Battling “the Wants” by Focusing on Advent

P1020377Growing up I always felt like Christmas was a magical time, and as an adult I strove to recreate that feeling to no avail.  What I finally realized this year was that the feeling I felt as a child was almost entirely about the Christmas morning gift orgy.  Our one Christ-related tradition was attending Mass at my father’s church on Christmas Eve (the one time of year we ever went), and for me even that was about presents, since I was allowed to open one gift that night if I behaved well in church.  I saw that hour as a trial I had to endure to reach my goal of presents.  My childhood mindset was:

 Christmas = Present Day.

Can anyone relate?

This was the first in many years that I was again overwhelmed with a sense of wonder.  I think the main difference was that we chose to focus on Advent rather than Christmas.  As a child, the only thing I knew about Advent was that my aunt sent us an “Advent calendar” every year, which for me was essentially a countdown until Present Day.  I opened each door with increasing anticipation, knowing I was one day closer to the bliss of satisfying my rather serious case of ” the wants.”

Very little of our celebration this year was about presents on December 25th.  Instead we used the 4 weeks prior to Christmas to celebrate the turning point of human history.  We immersed our family in the story of Christ’s birth, beginning with the promise God made back in Genesis 3:15 about Eve’s seed bruising the head of the serpent.  We talked about blessing others and showing love, just as God showed us His love by sending Jesus.  Our whole family went caroling in two retirement homes and spent time just chatting with several residents afterward.  We had fun making spice dough ornaments and candy cane reindeer and giving them away to special friends and relatives.  We talked about various Christmas traditions and how they point us toward God and remind us of the Christmas story.

Our nightly family “Bible Time” around the Advent wreath became everyone’s favorite part of each day.  The boys took turns helping light the appropriate candles and blowing them out after we sang together.  Ian’s favorite song this season was “O Come O Come Emmanuel and he requested it every night, even when it wasn’t the song suggested in our devotional book (We Light The Candles by Catharine Brandt).  On Christmas Eve after the candlelight service at church, our extended family joined us for dinner and our final night with the Advent wreath.  The boys were so excited about finally lighting the Christ candle in the middle!  We read Song of the Stars by Sally Lloyd-Jones, which portrays the excitement of all Creation at the wonder that “the one who made us has come to live with us.”  The angel choir proclaims, “It’s time!  He’s come!  At last!  He’s here!”  It’s a wonderful book that captures the essence of Christmas as the climax of Advent, and it was the perfect way to end our season.

The result of all of this celebration is that we spent very little time talking about gifts.  Last year Ian was constantly poring through the numerous catalogs that kept arriving in the mail, which really captured his heart and caused him to focus on his “wants.”  I was so tired of hearing “I want ___,” “Can we get ___ sometime?” and so on that I finally threw all the catalogs away.  This year when they started arriving months ago I looked through them on my own for gift ideas and then got them out of the house.  I bought most of our gifts months in advance so I too would be able to focus on the wonder of Christ’s Incarnation rather than Present Day.  I know some people like to wrap up everything from toothbrushes to socks to make Christmas morning a little more exciting, but I felt that was counter to what we were trying to accomplish.  So I didn’t stuff stockings with everyday items I would have bought for my kids anyway, because that felt like it would make Christmas morning all about unwrapping presents.  (We did plenty of gift opening, but it almost felt like an addendum to a wonderful season of celebration, rather than being the main event.)  At our cousins’ house we read the Christmas story from Luke 2 before having our meal and progressing to gift-opening.  There was just so much more to Christmas than Present Day!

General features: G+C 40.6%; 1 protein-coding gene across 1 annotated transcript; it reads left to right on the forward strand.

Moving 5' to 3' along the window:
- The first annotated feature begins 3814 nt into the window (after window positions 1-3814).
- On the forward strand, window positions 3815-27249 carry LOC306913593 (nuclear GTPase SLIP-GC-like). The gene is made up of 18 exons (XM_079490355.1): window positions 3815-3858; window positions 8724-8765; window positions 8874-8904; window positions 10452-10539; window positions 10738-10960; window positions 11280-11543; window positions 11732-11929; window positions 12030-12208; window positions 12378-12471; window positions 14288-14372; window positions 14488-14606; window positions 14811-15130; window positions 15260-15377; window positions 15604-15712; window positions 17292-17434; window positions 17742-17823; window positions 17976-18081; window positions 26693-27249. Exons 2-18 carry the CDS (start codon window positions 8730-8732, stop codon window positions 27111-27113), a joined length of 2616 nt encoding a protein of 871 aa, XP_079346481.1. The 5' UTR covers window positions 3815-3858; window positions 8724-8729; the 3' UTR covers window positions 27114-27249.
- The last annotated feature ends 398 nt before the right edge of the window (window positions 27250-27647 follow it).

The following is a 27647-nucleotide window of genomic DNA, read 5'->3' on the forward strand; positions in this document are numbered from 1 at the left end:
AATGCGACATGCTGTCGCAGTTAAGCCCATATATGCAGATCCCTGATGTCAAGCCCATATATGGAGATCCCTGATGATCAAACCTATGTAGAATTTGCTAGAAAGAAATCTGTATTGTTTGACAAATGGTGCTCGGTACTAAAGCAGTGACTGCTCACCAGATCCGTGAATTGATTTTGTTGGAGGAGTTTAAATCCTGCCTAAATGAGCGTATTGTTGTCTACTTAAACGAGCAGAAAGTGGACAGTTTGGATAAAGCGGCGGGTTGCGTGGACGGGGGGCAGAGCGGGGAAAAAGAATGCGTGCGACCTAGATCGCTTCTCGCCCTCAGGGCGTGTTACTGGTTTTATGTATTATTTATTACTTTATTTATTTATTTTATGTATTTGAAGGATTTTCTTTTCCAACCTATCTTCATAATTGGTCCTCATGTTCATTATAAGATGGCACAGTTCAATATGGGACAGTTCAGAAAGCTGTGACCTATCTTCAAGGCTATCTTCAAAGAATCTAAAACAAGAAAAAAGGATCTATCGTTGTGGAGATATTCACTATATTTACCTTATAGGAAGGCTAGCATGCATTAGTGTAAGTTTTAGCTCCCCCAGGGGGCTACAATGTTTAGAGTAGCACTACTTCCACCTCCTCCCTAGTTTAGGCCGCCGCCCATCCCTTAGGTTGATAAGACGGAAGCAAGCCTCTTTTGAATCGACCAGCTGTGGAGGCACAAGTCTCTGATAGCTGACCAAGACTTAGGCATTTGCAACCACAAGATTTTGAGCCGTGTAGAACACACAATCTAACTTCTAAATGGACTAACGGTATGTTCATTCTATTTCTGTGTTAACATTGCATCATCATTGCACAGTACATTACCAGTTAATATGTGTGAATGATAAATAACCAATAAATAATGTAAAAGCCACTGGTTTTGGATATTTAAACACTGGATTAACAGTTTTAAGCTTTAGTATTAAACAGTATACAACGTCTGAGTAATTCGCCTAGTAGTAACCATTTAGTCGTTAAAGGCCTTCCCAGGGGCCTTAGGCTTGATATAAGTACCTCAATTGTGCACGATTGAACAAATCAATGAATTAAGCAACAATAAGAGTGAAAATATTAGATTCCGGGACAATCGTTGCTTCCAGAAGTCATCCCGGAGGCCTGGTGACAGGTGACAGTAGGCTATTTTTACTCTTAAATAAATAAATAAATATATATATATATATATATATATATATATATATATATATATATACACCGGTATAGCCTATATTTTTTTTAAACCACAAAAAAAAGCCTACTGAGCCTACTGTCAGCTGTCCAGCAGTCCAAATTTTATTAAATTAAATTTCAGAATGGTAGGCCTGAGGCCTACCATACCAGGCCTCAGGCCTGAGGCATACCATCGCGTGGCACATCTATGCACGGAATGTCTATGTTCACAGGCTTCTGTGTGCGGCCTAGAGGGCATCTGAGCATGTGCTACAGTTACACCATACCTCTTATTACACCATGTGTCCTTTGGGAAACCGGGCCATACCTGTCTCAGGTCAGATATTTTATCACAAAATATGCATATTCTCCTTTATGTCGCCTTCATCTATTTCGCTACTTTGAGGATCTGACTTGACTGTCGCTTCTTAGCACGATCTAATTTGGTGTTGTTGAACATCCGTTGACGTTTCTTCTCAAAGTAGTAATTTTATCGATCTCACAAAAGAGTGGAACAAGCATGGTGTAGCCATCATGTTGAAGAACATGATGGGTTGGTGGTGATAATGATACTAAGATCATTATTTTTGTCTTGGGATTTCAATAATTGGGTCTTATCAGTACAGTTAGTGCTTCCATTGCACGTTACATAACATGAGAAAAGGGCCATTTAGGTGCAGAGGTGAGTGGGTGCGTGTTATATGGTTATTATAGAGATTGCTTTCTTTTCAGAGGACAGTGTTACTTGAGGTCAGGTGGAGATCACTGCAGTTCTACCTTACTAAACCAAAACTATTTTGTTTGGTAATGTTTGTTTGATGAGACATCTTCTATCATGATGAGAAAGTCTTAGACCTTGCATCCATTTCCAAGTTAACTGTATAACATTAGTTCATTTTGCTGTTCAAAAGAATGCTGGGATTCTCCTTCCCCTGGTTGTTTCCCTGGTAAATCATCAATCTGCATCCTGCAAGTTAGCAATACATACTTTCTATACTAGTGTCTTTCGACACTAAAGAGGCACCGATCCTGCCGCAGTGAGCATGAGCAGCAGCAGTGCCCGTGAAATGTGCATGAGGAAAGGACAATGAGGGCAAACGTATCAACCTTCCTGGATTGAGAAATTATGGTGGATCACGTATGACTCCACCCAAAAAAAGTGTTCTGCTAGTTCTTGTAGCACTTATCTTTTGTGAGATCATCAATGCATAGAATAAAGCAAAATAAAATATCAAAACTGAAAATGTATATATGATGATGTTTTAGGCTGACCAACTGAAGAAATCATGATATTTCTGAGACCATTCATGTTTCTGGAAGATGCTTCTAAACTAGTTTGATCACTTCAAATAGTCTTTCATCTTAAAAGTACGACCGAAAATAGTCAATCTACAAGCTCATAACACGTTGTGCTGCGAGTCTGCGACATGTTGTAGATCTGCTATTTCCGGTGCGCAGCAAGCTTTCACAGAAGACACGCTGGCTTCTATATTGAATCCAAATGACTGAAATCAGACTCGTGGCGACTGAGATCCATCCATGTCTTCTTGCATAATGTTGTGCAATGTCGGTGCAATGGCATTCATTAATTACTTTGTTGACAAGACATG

My dad’s birthday is on the 25th, so as we were about to dive into our breakfast someone asked if we were going to sing happy birthday.  My dad pretended to look surprised and said, “Whose birthday is it?  Jesus’?  Well, did you sing happy birthday to Jesus?”  To which Elijah promptly answered very seriously, “Yes, we did,” remembering the “Happy Birthday, Jesus” party with our homeschool group two weeks ago.  It had been just one more part of our month-long celebration, and I loved that Elijah knew it was all connected.

All in all, we had a wonderful Advent and Christmas.  I am so thankful that my children were able to enjoy the true wonder of the season by setting aside their “wants” and marveling in the miracle of Christ’s birth.  I’m already full of ideas for next year, and I hope we can continue to make Advent a meaningful part of our family tradition.





Posted on December 26, 2013, in Bible lessons, Kindergarten, Parenting Resources, Preschool and tagged , , , . Bookmark the permalink. 2 Comments.

  1. This is beautiful, thanks. Children taught me they really want love and truth, rather than presents. So, I backed off “thinking” they wanted presents and we fell into the tradition also of reading the nativity story as the focus of Christmas.

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